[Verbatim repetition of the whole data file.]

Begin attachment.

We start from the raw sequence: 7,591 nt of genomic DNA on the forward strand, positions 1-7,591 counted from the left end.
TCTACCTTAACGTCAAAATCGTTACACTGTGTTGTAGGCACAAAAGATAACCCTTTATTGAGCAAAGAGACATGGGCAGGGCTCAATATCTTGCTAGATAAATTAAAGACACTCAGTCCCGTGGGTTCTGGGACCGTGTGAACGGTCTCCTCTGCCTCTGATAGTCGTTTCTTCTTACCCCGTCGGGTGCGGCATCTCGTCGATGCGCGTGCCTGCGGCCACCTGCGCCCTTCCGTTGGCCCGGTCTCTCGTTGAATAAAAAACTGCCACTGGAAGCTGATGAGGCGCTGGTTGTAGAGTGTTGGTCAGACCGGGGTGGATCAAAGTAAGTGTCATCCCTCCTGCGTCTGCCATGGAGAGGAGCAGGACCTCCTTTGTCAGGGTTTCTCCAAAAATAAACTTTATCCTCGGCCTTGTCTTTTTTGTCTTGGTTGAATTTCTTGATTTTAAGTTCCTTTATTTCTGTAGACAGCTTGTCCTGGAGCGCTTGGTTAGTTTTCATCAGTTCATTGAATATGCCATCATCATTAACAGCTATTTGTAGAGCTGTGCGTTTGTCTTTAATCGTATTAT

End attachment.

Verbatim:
We start from the raw sequence: 7,591 nt of genomic DNA on the forward strand, positions 1-7,591 counted from the left end.
TCTACCTTAACGTCAAAATCGTTACACTGTGTTGTAGGCACAAAAGATAACCCTTTATTGAGCAAAGAGACATGGGCAGGGCTCAATATCTTGCTAGATAAATTAAAGACACTCAGTCCCGTGGGTTCTGGGACCGTGTGAACGGTCTCCTCTGCCTCTGATAGTCGTTTCTTCTTACCCCGTCGGGTGCGGCATCTCGTCGATGCGCGTGCCTGCGGCCACCTGCGCCCTTCCGTTGGCCCGGTCTCTCGTTGAATAAAAAACTGCCACTGGAAGCTGATGAGGCGCTGGTTGTAGAGTGTTGGTCAGACCGGGGTGGATCAAAGTAAGTGTCATCCCTCCTGCGTCTGCCATGGAGAGGAGCAGGACCTCCTTTGTCAGGGTTTCTCCAAAAATAAACTTTATCCTCGGCCTTGTCTTTTTTGTCTTGGTTGAATTTCTTGATTTTAAGTTCCTTTATTTCTGTAGACAGCTTGTCCTGGAGCGCTTGGTTAGTTTTCATCAGTTCATTGAATATGCCATCATCATTAACAGCTATTTGTAGAGCTGTGCGTTTGTCTTTAATCGTATTAT